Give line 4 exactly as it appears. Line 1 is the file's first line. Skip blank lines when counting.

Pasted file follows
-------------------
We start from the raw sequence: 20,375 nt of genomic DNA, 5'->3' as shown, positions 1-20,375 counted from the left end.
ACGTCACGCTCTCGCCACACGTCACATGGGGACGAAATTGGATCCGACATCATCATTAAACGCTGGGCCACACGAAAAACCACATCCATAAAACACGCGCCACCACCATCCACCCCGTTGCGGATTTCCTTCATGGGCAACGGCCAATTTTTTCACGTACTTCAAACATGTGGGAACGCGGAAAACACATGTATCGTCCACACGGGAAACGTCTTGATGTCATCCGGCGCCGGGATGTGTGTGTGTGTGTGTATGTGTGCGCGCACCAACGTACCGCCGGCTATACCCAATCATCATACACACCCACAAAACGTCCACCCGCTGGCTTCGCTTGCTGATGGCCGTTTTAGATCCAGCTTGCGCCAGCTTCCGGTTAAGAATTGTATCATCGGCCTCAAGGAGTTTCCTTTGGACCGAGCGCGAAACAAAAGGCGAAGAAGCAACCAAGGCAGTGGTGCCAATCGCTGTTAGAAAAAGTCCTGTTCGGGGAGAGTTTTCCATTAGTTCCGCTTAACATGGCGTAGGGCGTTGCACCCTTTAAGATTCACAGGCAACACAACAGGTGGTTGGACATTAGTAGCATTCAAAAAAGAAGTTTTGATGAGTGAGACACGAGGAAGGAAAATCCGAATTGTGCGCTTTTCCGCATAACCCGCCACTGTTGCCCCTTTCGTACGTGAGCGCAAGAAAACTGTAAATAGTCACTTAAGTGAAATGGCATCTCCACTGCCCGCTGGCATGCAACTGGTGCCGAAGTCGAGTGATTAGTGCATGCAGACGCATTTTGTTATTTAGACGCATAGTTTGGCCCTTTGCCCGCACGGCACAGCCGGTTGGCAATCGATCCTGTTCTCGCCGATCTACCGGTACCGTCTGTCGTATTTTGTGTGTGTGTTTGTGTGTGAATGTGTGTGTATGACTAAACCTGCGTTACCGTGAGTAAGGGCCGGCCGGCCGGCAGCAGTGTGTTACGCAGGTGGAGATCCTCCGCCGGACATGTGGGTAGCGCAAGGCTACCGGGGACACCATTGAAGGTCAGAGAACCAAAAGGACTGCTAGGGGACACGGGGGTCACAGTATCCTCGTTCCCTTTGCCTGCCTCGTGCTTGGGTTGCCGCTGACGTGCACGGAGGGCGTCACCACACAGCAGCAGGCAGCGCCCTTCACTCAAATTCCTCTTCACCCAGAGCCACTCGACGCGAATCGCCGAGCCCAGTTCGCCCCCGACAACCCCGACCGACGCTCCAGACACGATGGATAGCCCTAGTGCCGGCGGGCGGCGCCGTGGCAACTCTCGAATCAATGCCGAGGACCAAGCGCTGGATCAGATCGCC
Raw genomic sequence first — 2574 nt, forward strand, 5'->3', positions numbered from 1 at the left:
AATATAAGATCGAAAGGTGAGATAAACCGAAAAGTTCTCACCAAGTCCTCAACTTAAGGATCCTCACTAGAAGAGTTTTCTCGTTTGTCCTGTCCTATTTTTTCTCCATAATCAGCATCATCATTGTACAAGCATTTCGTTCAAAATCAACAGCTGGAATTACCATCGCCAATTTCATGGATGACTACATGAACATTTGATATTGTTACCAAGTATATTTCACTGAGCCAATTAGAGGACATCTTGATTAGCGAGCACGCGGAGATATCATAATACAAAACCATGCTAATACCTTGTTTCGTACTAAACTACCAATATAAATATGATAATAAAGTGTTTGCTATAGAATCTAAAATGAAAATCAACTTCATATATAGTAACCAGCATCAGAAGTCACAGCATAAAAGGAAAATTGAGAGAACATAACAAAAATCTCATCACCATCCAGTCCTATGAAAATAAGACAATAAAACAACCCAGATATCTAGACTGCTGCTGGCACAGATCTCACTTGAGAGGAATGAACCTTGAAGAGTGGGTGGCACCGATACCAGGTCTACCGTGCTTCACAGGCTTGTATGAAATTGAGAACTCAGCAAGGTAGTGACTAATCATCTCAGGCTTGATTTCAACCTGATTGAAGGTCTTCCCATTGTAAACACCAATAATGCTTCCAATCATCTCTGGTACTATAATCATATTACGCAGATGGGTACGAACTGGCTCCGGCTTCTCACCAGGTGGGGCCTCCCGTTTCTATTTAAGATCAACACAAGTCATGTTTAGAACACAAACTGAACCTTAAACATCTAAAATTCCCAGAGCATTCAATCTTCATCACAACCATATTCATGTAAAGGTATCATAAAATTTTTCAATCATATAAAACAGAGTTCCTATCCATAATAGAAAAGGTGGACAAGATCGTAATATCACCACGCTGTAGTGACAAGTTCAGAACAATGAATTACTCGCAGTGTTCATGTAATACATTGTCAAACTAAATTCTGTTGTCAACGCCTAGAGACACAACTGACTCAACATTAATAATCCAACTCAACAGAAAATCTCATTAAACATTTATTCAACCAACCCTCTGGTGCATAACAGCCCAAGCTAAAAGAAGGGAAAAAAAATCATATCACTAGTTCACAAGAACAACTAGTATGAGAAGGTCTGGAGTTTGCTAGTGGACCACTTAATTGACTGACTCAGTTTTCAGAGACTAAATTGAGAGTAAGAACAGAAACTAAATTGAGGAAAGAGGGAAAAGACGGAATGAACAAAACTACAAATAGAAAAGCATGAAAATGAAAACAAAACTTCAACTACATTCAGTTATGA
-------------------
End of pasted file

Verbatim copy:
AATATAAGATCGAAAGGTGAGATAAACCGAAAAGTTCTCACCAAGTCCTCAACTTAAGGATCCTCACTAGAAGAGTTTTCTCGTTTGTCCTGTCCTATTTTTTCTCCATAATCAGCATCATCATTGTACAAGCATTTCGTTCAAAATCAACAGCTGGAATTACCATCGCCAATTTCATGGATGACTACATGAACATTTGATATTGTTACCAAGTATATTTCACTGAGCCAATTAGAGGACATCTTGATTAGCGAGCACGCGGAGATATCATAATACAAAACCATGCTAATACCTTGTTTCGTACTAAACTACCAATATAAATATGATAATAAAGTGTTTGCTATAGAATCTAAAATGAAAATCAACTTCATATATAGTAACCAGCATCAGAAGTCACAGCATAAAAGGAAAATTGAGAGAACATAACAAAAATCTCATCACCATCCAGTCCTATGAAAATAAGACAATAAAACAACCCAGATATCTAGACTGCTGCTGGCACAGATCTCACTTGAGAGGAATGAACCTTGAAGAGTGGGTGGCACCGATACCAGGTCTACCGTGCTTCACAGGCTTGTATGAAATTGAGAACTCAGCAAGGTAGTGACTAATCATCTCAGGCTTGATTTCAACCTGATTGAAGGTCTTCCCATTGTAAACACCAATAATGCTTCCAATCATCTCTGGTACTATAATCATATTACGCAGATGGGTACGAACTGGCTCCGGCTTCTCACCAGGTGGGGCCTCCCGTTTCTATTTAAGATCAACACAAGTCATGTTTAGAACACAAACTGAACCTTAAACATCTAAAATTCCCAGAGCATTCAATCTTCATCACAACCATATTCATGTAAAGGTATCATAAAATTTTTCAATCATATAAAACAGAGTTCCTATCCATAATAGAAAAGGTGGACAAGATCGTAATATCACCACGCTGTAGTGACAAGTTCAGAACAATGAATTACTCGCAGTGTTCATGTAATACATTGTCAAACTAAATTCTGTTGTCAACGCCTAGAGACACAACTGACTCAACATTAATAATCCAACTCAACAGAAAATCTCATTAAACATTTATTCAACCAACCCTCTGGTGCATAACAGCCCAAGCTAAAAGAAGGGAAAAAAAATCATATCACTAGTTCACAAGAACAACTAGTATGAGAAGGTCTGGAGTTTGCTAGTGGACCACTTAATTGACTGACTCAGTTTTCAGAGACTAAATTGAGAGTAAGAACAGAAACTAAATTGAGGAAAGAGGGAAAAGACGGAATGAACAAAACTACAAATAGAAAAGCATGAAAATGAAAACAAAACTTCAACTACATTCAGTTATGA